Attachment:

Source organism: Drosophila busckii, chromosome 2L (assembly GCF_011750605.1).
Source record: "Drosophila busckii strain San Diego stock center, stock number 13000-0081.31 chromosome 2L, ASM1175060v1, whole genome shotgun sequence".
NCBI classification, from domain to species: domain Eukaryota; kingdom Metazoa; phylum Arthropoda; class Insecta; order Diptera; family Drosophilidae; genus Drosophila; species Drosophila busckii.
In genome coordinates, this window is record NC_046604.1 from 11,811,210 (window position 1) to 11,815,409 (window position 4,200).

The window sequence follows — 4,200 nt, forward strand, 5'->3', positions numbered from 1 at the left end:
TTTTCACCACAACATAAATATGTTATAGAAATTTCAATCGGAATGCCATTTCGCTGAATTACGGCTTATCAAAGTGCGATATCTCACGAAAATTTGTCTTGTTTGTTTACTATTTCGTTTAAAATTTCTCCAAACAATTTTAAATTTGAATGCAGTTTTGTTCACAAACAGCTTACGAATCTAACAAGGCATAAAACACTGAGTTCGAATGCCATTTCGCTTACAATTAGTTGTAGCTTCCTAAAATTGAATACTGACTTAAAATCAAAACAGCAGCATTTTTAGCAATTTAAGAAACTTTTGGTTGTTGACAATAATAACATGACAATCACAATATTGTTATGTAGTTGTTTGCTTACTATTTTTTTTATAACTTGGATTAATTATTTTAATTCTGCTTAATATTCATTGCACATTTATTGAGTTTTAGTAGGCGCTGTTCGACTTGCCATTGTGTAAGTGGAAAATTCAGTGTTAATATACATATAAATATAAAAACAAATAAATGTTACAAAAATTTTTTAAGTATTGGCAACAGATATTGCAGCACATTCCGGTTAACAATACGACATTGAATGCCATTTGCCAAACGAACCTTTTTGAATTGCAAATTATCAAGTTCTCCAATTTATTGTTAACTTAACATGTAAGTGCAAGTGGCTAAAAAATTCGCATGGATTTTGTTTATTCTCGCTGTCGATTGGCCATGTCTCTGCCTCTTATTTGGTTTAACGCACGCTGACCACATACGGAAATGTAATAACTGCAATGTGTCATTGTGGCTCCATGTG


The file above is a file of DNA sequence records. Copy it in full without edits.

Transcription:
Source organism: Drosophila busckii, chromosome 2L (assembly GCF_011750605.1).
Source record: "Drosophila busckii strain San Diego stock center, stock number 13000-0081.31 chromosome 2L, ASM1175060v1, whole genome shotgun sequence".
NCBI classification, from domain to species: domain Eukaryota; kingdom Metazoa; phylum Arthropoda; class Insecta; order Diptera; family Drosophilidae; genus Drosophila; species Drosophila busckii.
In genome coordinates, this window is record NC_046604.1 from 11,811,210 (window position 1) to 11,815,409 (window position 4,200).

The window sequence follows — 4,200 nt, forward strand, 5'->3', positions numbered from 1 at the left end:
TTTTCACCACAACATAAATATGTTATAGAAATTTCAATCGGAATGCCATTTCGCTGAATTACGGCTTATCAAAGTGCGATATCTCACGAAAATTTGTCTTGTTTGTTTACTATTTCGTTTAAAATTTCTCCAAACAATTTTAAATTTGAATGCAGTTTTGTTCACAAACAGCTTACGAATCTAACAAGGCATAAAACACTGAGTTCGAATGCCATTTCGCTTACAATTAGTTGTAGCTTCCTAAAATTGAATACTGACTTAAAATCAAAACAGCAGCATTTTTAGCAATTTAAGAAACTTTTGGTTGTTGACAATAATAACATGACAATCACAATATTGTTATGTAGTTGTTTGCTTACTATTTTTTTTATAACTTGGATTAATTATTTTAATTCTGCTTAATATTCATTGCACATTTATTGAGTTTTAGTAGGCGCTGTTCGACTTGCCATTGTGTAAGTGGAAAATTCAGTGTTAATATACATATAAATATAAAAACAAATAAATGTTACAAAAATTTTTTAAGTATTGGCAACAGATATTGCAGCACATTCCGGTTAACAATACGACATTGAATGCCATTTGCCAAACGAACCTTTTTGAATTGCAAATTATCAAGTTCTCCAATTTATTGTTAACTTAACATGTAAGTGCAAGTGGCTAAAAAATTCGCATGGATTTTGTTTATTCTCGCTGTCGATTGGCCATGTCTCTGCCTCTTATTTGGTTTAACGCACGCTGACCACATACGGAAATGTAATAACTGCAATGTGTCATTGTGGCTCCATGTG